Technological Perceptions of Wetlands: Enhancing or Removing our Embodied Place in the World?
Dr Sarah Robinson and Tracy Hill.
The ability to digitally extract the unseen dimensions of a landscape is a ubiquitous tool for both artist and scientist; Lidar scanning technology has revealed a hidden Mayan City concealed under dense Brazilian rain forest, while drone surveillance ‘sees’ if construction work corresponds to 3D space-time data.
Featureless ancient wetland landscapes have traditionally been represented as places of darkness, disease and death within Western Culture. Despite an increasing recognition for the need to readjust our perceptions of these spaces and to acknowledge their environmental importance as living landscapes there is seemingly little imagery to promote this new way of seeing. We ask how might digitalisation change the way we navigate our sense of place or influence the sites that we embody?
At the exact coordinates X: 435125 Y: 4812360 in Spain Hill’s creative response to UK wetlands and Robinson’s insight into Lake Walyungup resided. Within the portico of the 1920s Palacete del Embarcadero a new transdisciplinary conversation began. This encounter opened up new dialogues between artworks and audiences offering a proposition for us to expand existing ideas and research methods in order to readjust perceptions and offer new insights into hidden or invisible global wetland narratives.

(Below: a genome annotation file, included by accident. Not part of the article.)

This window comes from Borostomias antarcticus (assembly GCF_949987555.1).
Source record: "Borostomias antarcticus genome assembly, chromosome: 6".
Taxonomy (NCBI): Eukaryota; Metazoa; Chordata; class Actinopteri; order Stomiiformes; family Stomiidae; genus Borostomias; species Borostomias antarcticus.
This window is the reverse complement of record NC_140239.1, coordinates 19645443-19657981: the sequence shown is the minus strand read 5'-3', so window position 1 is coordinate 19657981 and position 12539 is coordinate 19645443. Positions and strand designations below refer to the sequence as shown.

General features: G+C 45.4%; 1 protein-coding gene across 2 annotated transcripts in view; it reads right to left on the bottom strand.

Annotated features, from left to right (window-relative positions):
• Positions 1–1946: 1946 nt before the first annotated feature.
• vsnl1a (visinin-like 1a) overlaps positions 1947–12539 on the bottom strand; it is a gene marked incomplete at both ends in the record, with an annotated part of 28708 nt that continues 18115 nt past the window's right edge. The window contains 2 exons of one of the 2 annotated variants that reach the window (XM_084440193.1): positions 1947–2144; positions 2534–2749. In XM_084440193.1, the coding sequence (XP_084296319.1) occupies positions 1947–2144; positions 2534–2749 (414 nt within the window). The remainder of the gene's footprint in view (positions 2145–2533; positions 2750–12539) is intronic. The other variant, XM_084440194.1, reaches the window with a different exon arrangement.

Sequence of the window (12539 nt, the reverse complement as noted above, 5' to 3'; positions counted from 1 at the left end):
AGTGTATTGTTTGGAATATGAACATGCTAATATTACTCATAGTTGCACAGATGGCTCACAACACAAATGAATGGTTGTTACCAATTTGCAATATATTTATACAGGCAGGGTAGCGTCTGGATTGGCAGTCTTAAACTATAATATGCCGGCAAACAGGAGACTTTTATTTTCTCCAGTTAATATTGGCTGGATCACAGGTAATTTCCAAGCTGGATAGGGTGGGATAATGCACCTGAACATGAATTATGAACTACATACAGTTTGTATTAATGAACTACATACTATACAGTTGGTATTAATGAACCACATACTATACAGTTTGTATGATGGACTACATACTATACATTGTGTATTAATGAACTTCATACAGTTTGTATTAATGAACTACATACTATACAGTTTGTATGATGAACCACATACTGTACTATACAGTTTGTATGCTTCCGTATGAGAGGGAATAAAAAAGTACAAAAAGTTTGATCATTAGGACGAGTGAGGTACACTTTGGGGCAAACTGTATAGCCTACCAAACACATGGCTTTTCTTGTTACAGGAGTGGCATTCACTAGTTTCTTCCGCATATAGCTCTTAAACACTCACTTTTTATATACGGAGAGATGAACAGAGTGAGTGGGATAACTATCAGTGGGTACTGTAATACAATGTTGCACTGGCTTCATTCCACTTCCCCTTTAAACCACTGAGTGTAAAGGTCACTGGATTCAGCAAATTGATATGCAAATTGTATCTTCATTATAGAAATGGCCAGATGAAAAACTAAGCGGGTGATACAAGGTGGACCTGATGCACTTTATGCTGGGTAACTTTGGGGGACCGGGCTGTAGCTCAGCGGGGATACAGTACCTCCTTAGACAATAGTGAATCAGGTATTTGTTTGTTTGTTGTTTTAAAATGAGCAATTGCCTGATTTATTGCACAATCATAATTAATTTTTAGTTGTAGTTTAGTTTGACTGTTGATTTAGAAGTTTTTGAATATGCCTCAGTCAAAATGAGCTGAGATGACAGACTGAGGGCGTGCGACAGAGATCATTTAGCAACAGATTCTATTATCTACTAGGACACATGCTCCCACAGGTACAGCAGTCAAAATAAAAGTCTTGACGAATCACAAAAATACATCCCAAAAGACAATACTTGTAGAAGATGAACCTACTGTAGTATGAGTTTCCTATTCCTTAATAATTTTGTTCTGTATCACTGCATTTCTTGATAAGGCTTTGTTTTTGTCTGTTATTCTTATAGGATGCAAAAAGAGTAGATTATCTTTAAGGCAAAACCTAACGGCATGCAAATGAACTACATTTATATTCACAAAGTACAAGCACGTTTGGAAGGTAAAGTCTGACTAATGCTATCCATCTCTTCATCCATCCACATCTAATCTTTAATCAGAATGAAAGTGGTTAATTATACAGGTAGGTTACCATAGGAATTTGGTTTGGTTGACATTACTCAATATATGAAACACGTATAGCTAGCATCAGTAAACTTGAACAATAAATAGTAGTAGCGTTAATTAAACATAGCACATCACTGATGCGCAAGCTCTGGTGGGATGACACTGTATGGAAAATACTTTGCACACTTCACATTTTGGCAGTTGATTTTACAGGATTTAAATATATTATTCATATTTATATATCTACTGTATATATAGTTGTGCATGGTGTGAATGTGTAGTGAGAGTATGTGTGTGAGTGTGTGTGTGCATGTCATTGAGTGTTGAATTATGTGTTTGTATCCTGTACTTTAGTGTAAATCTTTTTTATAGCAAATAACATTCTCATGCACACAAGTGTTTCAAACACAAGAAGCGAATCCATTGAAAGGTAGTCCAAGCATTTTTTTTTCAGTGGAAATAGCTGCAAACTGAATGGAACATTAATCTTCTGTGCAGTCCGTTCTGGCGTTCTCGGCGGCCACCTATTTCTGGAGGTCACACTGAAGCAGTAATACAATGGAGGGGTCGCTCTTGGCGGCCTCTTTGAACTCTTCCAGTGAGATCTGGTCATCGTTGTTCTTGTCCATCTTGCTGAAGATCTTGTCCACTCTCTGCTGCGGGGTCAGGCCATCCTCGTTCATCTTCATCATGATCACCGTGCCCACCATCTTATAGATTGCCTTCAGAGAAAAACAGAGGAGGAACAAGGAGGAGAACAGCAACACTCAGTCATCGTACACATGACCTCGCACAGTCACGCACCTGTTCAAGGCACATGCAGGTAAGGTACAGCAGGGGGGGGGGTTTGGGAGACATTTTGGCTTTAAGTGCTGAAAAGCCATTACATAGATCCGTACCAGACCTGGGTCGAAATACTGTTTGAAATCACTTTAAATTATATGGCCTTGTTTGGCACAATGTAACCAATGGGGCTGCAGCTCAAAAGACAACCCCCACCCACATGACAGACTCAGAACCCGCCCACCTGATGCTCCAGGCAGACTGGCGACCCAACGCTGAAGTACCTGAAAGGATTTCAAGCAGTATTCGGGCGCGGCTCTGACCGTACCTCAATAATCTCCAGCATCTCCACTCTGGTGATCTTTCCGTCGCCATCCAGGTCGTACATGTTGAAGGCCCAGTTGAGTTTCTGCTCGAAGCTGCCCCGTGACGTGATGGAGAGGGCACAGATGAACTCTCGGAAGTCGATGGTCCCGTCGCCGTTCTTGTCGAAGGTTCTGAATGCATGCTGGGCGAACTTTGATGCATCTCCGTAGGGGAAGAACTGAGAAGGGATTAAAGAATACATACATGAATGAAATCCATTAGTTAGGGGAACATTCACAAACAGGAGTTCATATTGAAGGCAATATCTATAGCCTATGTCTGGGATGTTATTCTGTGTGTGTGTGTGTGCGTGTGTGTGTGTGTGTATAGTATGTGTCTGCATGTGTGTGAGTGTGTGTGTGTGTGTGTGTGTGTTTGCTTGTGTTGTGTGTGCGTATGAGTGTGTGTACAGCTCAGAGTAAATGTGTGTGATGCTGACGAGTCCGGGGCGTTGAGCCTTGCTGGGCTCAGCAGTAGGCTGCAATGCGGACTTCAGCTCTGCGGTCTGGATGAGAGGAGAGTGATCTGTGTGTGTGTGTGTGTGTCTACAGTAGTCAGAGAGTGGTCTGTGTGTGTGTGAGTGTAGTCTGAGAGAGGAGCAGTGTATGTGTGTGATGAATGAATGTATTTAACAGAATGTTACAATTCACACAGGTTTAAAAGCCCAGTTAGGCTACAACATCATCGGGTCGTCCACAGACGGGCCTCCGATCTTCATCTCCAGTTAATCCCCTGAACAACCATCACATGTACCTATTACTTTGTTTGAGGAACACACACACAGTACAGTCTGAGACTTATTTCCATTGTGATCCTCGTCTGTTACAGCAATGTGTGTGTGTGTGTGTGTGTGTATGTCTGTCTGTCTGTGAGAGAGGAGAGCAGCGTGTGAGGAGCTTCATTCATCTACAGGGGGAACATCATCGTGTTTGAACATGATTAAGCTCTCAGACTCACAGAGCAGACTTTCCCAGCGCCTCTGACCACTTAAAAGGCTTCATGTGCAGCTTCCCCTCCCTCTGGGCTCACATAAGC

This paper explores the role of digital technologies within fine art practice with specific focus on the Matrix of Movement and Talking Place: Unfolding Conversations to challenge conventions that map, organise, archive visual digital data in response to the human experience of walking. Hill and Robinson now traverse landscapes in different hemispheres, in seemingly different yet ominously similar ways.
Presented at CREATEC – CENTRE FOR RESEARCH IN ENTERTAINMENT, ARTS, TECHNOLOGY, EDUCATION AND COMMUNICATIONS. Edith Cowen University Perth WA on Wednesday, 21 August 2019. Thank you to Dr Danielle Brady and Dr Lyndall Adams who gave their time and knowledge. Photo credits to Dr Sarah Robinson and Tracy Hill.